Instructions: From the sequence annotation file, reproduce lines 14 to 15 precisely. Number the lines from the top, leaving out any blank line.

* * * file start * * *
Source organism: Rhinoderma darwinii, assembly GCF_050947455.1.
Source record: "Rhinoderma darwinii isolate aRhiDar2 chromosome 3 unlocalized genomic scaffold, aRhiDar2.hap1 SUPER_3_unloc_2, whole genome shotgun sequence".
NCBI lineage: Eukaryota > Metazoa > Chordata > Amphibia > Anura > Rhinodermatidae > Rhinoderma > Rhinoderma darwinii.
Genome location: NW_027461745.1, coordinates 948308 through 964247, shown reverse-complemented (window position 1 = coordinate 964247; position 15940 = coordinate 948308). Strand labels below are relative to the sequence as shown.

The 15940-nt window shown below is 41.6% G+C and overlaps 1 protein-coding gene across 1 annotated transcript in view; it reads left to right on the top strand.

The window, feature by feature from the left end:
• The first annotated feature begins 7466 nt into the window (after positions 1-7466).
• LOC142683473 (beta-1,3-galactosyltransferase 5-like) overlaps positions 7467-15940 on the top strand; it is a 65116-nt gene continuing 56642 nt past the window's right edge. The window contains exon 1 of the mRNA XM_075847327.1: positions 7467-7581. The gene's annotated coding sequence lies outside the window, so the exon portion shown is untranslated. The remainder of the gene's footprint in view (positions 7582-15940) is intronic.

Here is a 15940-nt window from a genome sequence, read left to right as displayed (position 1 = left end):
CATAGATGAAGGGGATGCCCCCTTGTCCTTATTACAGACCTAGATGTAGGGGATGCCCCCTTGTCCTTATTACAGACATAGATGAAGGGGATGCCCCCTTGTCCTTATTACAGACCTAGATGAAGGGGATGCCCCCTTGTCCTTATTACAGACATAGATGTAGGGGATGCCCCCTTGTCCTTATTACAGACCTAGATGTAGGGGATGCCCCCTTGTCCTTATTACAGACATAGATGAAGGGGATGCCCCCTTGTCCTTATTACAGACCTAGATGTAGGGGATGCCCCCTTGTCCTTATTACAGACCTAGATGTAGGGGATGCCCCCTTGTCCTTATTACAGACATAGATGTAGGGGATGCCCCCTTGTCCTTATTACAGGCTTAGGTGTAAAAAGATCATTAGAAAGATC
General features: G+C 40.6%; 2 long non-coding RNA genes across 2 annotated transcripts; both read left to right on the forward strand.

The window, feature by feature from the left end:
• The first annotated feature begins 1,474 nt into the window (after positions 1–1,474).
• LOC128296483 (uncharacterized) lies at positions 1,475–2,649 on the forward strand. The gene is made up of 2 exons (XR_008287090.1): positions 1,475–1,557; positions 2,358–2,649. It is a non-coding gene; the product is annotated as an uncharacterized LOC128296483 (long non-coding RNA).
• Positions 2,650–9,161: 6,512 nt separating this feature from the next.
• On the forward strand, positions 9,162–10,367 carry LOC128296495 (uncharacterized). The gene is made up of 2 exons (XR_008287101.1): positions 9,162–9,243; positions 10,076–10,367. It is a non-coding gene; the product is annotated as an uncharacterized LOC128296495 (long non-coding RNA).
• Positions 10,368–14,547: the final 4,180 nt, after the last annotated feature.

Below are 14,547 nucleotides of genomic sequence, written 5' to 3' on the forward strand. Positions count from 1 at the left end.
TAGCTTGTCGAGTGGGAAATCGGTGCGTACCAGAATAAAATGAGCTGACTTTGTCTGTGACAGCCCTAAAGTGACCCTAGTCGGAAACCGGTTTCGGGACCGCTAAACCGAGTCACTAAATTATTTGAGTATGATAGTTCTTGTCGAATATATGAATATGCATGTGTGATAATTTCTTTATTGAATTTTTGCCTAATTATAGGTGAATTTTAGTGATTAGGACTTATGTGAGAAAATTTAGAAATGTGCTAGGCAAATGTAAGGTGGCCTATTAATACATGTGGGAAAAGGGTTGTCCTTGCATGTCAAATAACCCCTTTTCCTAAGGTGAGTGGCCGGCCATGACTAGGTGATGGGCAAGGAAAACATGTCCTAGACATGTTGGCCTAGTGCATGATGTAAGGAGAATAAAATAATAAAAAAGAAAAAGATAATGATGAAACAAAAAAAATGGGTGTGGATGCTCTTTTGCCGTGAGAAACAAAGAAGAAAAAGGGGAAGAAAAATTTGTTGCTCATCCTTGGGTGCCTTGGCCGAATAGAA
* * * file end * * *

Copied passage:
• LOC128296483 (uncharacterized) lies at positions 1,475–2,649 on the forward strand. The gene is made up of 2 exons (XR_008287090.1): positions 1,475–1,557; positions 2,358–2,649. It is a non-coding gene; the product is annotated as an uncharacterized LOC128296483 (long non-coding RNA).
• Positions 2,650–9,161: 6,512 nt separating this feature from the next.